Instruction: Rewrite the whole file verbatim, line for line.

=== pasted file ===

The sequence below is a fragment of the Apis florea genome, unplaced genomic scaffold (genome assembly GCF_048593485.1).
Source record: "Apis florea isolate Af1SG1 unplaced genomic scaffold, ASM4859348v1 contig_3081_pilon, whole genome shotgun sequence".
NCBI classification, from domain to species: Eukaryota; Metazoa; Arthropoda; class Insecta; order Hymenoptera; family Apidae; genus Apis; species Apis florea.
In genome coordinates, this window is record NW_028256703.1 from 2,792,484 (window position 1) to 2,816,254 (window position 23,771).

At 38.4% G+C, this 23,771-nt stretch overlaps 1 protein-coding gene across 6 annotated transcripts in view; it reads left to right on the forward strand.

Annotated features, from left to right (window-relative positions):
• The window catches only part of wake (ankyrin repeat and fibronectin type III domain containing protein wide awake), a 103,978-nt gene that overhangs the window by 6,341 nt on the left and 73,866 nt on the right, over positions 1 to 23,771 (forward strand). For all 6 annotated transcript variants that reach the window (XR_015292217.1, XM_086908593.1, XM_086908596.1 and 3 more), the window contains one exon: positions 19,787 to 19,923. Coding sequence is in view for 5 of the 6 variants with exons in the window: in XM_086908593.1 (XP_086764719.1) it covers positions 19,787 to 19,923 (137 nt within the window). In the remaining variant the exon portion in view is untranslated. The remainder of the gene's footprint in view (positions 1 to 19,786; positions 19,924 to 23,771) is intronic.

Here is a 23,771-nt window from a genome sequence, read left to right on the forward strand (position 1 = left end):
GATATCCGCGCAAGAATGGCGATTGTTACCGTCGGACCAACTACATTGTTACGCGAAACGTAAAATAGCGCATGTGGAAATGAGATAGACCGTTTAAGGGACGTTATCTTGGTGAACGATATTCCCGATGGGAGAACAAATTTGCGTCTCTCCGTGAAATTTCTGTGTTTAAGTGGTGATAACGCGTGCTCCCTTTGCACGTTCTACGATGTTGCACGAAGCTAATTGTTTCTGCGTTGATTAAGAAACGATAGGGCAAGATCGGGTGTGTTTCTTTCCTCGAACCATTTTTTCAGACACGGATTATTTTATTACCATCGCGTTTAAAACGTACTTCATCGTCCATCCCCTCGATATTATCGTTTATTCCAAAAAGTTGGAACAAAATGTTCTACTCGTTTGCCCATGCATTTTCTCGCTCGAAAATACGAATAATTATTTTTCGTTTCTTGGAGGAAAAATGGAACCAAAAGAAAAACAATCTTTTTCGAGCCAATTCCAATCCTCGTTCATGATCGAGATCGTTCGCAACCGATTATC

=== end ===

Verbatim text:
The sequence below is a fragment of the Apis florea genome, unplaced genomic scaffold (genome assembly GCF_048593485.1).
Source record: "Apis florea isolate Af1SG1 unplaced genomic scaffold, ASM4859348v1 contig_3081_pilon, whole genome shotgun sequence".
NCBI classification, from domain to species: Eukaryota; Metazoa; Arthropoda; class Insecta; order Hymenoptera; family Apidae; genus Apis; species Apis florea.
In genome coordinates, this window is record NW_028256703.1 from 2,792,484 (window position 1) to 2,816,254 (window position 23,771).

At 38.4% G+C, this 23,771-nt stretch overlaps 1 protein-coding gene across 6 annotated transcripts in view; it reads left to right on the forward strand.

Annotated features, from left to right (window-relative positions):
• The window catches only part of wake (ankyrin repeat and fibronectin type III domain containing protein wide awake), a 103,978-nt gene that overhangs the window by 6,341 nt on the left and 73,866 nt on the right, over positions 1 to 23,771 (forward strand). For all 6 annotated transcript variants that reach the window (XR_015292217.1, XM_086908593.1, XM_086908596.1 and 3 more), the window contains one exon: positions 19,787 to 19,923. Coding sequence is in view for 5 of the 6 variants with exons in the window: in XM_086908593.1 (XP_086764719.1) it covers positions 19,787 to 19,923 (137 nt within the window). In the remaining variant the exon portion in view is untranslated. The remainder of the gene's footprint in view (positions 1 to 19,786; positions 19,924 to 23,771) is intronic.

Here is a 23,771-nt window from a genome sequence, read left to right on the forward strand (position 1 = left end):
GATATCCGCGCAAGAATGGCGATTGTTACCGTCGGACCAACTACATTGTTACGCGAAACGTAAAATAGCGCATGTGGAAATGAGATAGACCGTTTAAGGGACGTTATCTTGGTGAACGATATTCCCGATGGGAGAACAAATTTGCGTCTCTCCGTGAAATTTCTGTGTTTAAGTGGTGATAACGCGTGCTCCCTTTGCACGTTCTACGATGTTGCACGAAGCTAATTGTTTCTGCGTTGATTAAGAAACGATAGGGCAAGATCGGGTGTGTTTCTTTCCTCGAACCATTTTTTCAGACACGGATTATTTTATTACCATCGCGTTTAAAACGTACTTCATCGTCCATCCCCTCGATATTATCGTTTATTCCAAAAAGTTGGAACAAAATGTTCTACTCGTTTGCCCATGCATTTTCTCGCTCGAAAATACGAATAATTATTTTTCGTTTCTTGGAGGAAAAATGGAACCAAAAGAAAAACAATCTTTTTCGAGCCAATTCCAATCCTCGTTCATGATCGAGATCGTTCGCAACCGATTATC